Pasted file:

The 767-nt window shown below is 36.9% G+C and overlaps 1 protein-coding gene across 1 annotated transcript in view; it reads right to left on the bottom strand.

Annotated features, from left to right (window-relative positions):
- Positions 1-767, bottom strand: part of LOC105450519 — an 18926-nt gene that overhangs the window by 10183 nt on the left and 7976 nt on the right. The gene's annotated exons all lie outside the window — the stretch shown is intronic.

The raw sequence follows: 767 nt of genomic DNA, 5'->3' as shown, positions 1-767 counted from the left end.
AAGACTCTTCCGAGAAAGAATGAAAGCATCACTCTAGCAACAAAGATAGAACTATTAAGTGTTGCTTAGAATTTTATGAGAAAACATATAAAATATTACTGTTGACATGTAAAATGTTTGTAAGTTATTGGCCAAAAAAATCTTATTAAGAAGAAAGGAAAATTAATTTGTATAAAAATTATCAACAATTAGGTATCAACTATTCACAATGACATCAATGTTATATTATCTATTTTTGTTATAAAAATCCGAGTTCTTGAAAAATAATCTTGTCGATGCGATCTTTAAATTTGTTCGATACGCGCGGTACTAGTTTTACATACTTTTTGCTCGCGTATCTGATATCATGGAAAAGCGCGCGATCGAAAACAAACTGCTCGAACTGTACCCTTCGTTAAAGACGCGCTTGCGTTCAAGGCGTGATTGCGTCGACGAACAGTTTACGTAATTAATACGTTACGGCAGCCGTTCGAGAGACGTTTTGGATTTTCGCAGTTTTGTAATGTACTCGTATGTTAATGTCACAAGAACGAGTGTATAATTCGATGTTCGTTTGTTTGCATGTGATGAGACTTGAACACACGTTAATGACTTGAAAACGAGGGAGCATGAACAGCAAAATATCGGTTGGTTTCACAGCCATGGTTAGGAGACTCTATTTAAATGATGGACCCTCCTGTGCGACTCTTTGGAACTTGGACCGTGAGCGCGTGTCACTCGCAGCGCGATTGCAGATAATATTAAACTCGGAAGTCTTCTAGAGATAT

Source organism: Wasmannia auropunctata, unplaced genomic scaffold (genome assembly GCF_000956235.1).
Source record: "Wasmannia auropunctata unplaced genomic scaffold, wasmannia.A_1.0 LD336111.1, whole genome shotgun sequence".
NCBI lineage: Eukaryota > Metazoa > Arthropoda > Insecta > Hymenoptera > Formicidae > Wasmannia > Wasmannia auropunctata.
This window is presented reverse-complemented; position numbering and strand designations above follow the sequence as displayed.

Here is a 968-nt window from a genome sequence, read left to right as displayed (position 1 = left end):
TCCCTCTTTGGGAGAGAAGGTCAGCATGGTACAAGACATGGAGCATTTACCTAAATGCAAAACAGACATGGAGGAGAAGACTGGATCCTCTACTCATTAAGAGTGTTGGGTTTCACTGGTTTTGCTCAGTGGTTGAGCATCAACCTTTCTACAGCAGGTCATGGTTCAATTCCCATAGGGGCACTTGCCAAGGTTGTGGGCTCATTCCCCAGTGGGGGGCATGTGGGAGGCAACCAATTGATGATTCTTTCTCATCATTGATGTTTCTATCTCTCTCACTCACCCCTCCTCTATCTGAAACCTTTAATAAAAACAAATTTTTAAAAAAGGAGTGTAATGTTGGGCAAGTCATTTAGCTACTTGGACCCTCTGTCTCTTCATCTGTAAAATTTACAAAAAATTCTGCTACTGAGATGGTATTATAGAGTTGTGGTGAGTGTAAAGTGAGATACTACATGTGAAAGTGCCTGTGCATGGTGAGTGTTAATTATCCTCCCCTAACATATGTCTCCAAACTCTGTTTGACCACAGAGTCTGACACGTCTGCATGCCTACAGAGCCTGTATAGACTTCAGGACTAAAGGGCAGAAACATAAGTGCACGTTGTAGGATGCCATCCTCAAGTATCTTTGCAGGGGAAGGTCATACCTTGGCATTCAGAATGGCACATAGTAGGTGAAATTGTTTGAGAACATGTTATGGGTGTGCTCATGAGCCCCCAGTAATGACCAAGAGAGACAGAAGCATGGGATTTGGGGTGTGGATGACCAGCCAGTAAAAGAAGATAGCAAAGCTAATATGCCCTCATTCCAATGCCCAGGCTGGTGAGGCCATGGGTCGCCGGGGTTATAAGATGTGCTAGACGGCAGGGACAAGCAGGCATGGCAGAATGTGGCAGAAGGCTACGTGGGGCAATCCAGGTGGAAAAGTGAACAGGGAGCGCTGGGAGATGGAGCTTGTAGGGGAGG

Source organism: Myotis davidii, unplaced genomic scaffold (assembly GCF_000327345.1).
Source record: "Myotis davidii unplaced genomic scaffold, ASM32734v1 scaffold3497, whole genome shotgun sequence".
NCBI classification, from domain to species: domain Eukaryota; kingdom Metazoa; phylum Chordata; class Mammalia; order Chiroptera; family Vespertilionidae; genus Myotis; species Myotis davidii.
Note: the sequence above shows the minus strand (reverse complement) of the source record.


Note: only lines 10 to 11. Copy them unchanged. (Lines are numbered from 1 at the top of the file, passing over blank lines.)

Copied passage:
Here is a 968-nt window from a genome sequence, read left to right as displayed (position 1 = left end):
TCCCTCTTTGGGAGAGAAGGTCAGCATGGTACAAGACATGGAGCATTTACCTAAATGCAAAACAGACATGGAGGAGAAGACTGGATCCTCTACTCATTAAGAGTGTTGGGTTTCACTGGTTTTGCTCAGTGGTTGAGCATCAACCTTTCTACAGCAGGTCATGGTTCAATTCCCATAGGGGCACTTGCCAAGGTTGTGGGCTCATTCCCCAGTGGGGGGCATGTGGGAGGCAACCAATTGATGATTCTTTCTCATCATTGATGTTTCTATCTCTCTCACTCACCCCTCCTCTATCTGAAACCTTTAATAAAAACAAATTTTTAAAAAAGGAGTGTAATGTTGGGCAAGTCATTTAGCTACTTGGACCCTCTGTCTCTTCATCTGTAAAATTTACAAAAAATTCTGCTACTGAGATGGTATTATAGAGTTGTGGTGAGTGTAAAGTGAGATACTACATGTGAAAGTGCCTGTGCATGGTGAGTGTTAATTATCCTCCCCTAACATATGTCTCCAAACTCTGTTTGACCACAGAGTCTGACACGTCTGCATGCCTACAGAGCCTGTATAGACTTCAGGACTAAAGGGCAGAAACATAAGTGCACGTTGTAGGATGCCATCCTCAAGTATCTTTGCAGGGGAAGGTCATACCTTGGCATTCAGAATGGCACATAGTAGGTGAAATTGTTTGAGAACATGTTATGGGTGTGCTCATGAGCCCCCAGTAATGACCAAGAGAGACAGAAGCATGGGATTTGGGGTGTGGATGACCAGCCAGTAAAAGAAGATAGCAAAGCTAATATGCCCTCATTCCAATGCCCAGGCTGGTGAGGCCATGGGTCGCCGGGGTTATAAGATGTGCTAGACGGCAGGGACAAGCAGGCATGGCAGAATGTGGCAGAAGGCTACGTGGGGCAATCCAGGTGGAAAAGTGAACAGGGAGCGCTGGGAGATGGAGCTTGTAGGGGAGG